Emergency FFCRA COVID-19We asked a sample of absence managers and employees, employed by employers with less than 500 employees, questions on the topic of COVID-19, paid sick leave and the FFCRA. None of them were fully informed on the new regulations or the impact it would have on them, with one participant employed by a covered employer stating that I don’t know of any federal legislation that requires paid sick leave as of yet.”

At first glance this seems unusual, when it’s all we’ve been hearing about, but enacting and putting emergency leave policies in place is a new concept to everyone. That and the fact that none of the respondents have a strict policy in place for employees to follow if they contract COVID-19, as confirmed by one Absence Manager who said, “We don’t have a formal process specifically for the coronavirus yet. Employees have sick time they can fill out through paychecks technology on the website – as of right now it’s just going to be regular sick time.”

Although the managers and employees we spoke with were unfamiliar with the FFRCA that will be coming into effect on April 1, they all felt comfortable speaking with their supervisor if they contracted the virus, and seemed confident that they would be entitled to paid leave if they were to contract COVID-19, proving that employers are supporting their employees during these turbulent times.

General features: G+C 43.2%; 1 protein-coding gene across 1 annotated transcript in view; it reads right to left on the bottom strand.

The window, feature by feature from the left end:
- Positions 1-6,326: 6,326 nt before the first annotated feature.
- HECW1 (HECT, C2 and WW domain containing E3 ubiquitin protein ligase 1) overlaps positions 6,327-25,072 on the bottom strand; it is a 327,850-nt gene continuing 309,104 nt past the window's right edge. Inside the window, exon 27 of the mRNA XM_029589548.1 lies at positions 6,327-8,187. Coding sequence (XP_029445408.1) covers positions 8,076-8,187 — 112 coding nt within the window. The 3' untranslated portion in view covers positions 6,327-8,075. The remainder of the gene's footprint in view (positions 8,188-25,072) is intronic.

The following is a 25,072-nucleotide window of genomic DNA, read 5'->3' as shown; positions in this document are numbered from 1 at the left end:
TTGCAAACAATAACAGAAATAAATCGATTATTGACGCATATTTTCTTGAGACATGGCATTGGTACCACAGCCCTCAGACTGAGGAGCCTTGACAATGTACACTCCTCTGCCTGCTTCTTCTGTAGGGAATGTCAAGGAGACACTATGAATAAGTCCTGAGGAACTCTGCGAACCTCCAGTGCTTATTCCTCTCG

Practical Application of the FFCRA

Having spent some time digging into the new leave laws, there are still some outstanding questions that we hope the Department of Labor (DOL) can answer. They have created a Q&A page on their website, which we assume they will update as they respond to incoming queries. 

In the meantime, I’ve outlined some scenarios that may occur after April 1:

  1. New hire out of work due to their child’s school being closed:
    1. Eligible for two weeks of Paid Sick Leave (PSL), with two-thirds of pay, up to a maximum of $200 per day
    2. Not eligible for Emergency FMLA as they’ve been on the payroll for less than 30 days
  2. Employee out of work because their child has been quarantined:
    1. Eligible for PSL, with two-thirds of pay, up to a maximum of $200 per day
    2. Not eligible for Emergency FMLA because it doesn’t cover this leave reason
  3. Employee on the payroll for 31 days, out because child’s school is closed:
    1. Eligible for PSL, with two-thirds of pay, up to a maximum of $200 per day
    2. Eligible for unpaid Emergency FMLA with job protection for the first two weeks. Potentially eligible for another 10 weeks of Emergency FMLA with two-thirds of pay, up to a maximum of $200 per day, once it’s for a covered reason. 
  4. Employee out of work because they themselves have been quarantined:
    1. Eligible for PSL, with full pay, up to a maximum of $511 per day. Note the higher payment because it’s the employee who is quarantined.
    2. Not eligible for Emergency FMLA because it doesn’t cover this leave reason

An important note to remember here is that these scenarios only apply to the federally mandated FFCRA. Depending on where you and your employees are located, they may be eligible for state and local leave laws. It’s a complicated maze to navigate, and if you are still unsure of what to do in a certain scenario, please reach out to your legal counsel. They are best placed to help you navigate the regulations during this complicated and unprecedented time.